I remember seeing a small handbill in a college basement around 1980. One of the films to be screened was THE END OF AUGUST AT THE HOTEL OZONE. The title intrigued, but, being the typical "too busy College Student" I did not attend the showing. So, for about a quarter century the title just lingered in my memory. Unreachable. I've NEVER heard of it screening anywhere, playing on TV or available on video or DVD (even in bootleg form). The title itself was so tantalizing, promising perhaps something apocalyptic (END OF "THE WORLD" not "AUGUST" perhaps?) or mysterious (a Hotel in the Ozone Layer?). And, of course, its sheer scarcity could only enhance the mystery, the suspense. Then, there it was in the American Cinemateque schedule. Oh, NO, I wasn't going to miss it this time! I had been up for work since 4 AM (!) and had worked a full 12 hour day. But, I was NOT to be denied! While the film does not quite live up to its evocative title (there was no reasonable way it could), it's still a find Eastern European contribution to the Post-Nuke, End-Of-The-World and Lord of the Flies sub-genre(s).
After an oblique reference to the Nuclear calamity that man inflicted upon itself some 15 years earlier, the film proper begins slowly as we come to see a band of young, presumably fertile women, led by a wise old sage. I emphasize the word slowly, because the pace is off-putting at first. Events do happen and we get a picture of the women's pathetic and lonely existence. I particularly admired the fact that they are not scrubbed clean, shaved, manicured and primped and prettified as they doubtless would have been in an American production - Remember all those "lost women" films where the tribal women look like beauty contestants (indeed a couple of the actresses are very attractive, just unkempt)?! But, the glacial pacing is almost enough to drive most viewer's patience beyond the brink. Once the group stumbles upon an old man and his "Hotel Ozone", the film comes into its own. Where the viewer is naturally inclined to sympathize with the women (if they had been men would we be so accepting?) despite some cruel, savage and disturbing activities (particularly towards animals), slowly we come to see a fuller and less positive view towards them. This reversal is doubtless intentional and packs a strong visceral punch. The final images of this band of lost ladies wandering a barren landscape is both heart-breaking and depressingly believable.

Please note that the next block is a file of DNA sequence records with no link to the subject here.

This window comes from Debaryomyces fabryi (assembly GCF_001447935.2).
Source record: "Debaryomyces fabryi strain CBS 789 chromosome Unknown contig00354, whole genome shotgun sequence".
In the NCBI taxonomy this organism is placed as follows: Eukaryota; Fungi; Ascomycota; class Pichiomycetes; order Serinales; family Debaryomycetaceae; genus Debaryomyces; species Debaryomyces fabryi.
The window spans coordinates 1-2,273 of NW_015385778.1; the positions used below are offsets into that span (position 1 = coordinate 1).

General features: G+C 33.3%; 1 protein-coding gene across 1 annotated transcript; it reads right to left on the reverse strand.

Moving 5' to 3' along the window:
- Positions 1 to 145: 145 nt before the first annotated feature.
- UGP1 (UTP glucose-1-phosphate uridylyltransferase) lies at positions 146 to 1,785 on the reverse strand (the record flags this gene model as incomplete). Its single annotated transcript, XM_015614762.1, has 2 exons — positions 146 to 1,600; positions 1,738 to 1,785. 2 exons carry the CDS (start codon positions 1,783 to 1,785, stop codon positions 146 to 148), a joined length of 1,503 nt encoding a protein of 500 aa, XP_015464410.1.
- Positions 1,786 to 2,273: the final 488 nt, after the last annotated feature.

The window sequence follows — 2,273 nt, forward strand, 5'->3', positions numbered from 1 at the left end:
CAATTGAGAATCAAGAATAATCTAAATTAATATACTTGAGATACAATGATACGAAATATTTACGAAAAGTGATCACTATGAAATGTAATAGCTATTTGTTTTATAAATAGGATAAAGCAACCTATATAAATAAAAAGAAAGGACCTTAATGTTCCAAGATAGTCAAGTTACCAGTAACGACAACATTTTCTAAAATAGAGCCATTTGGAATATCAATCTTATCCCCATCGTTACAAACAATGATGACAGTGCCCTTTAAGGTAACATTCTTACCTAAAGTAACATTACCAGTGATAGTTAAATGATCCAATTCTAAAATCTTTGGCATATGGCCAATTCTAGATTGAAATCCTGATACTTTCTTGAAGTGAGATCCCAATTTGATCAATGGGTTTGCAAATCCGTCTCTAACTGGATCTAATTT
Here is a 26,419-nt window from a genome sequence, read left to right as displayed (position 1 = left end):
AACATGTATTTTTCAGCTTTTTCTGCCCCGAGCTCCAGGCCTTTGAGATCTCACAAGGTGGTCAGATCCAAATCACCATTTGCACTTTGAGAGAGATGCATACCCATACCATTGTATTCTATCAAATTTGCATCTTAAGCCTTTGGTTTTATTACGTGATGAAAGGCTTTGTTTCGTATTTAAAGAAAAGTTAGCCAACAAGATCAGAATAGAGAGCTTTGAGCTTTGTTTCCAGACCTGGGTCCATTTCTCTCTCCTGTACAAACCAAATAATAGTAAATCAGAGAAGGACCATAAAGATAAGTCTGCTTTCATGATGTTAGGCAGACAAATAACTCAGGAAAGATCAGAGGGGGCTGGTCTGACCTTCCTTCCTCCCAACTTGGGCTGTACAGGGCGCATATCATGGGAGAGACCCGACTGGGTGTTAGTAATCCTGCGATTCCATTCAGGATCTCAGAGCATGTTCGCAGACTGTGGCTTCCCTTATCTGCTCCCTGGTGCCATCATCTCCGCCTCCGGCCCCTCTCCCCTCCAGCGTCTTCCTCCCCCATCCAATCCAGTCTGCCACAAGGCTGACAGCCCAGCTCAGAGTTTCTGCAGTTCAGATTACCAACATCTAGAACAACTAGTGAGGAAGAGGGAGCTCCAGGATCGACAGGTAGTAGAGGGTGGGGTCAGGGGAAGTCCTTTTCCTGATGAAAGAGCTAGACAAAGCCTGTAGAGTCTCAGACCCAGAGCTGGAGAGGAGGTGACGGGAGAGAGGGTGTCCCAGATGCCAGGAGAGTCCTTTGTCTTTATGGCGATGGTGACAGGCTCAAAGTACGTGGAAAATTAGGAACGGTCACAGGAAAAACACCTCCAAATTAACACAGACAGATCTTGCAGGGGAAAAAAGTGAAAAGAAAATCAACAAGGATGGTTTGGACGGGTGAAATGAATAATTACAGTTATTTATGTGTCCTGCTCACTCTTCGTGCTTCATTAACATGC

It's to the film's credit that we are not given a false or tidy ending: Befitting a title as gloriously ambiguous as THE END OF AUGUST AT THE HOTEL OZONE.
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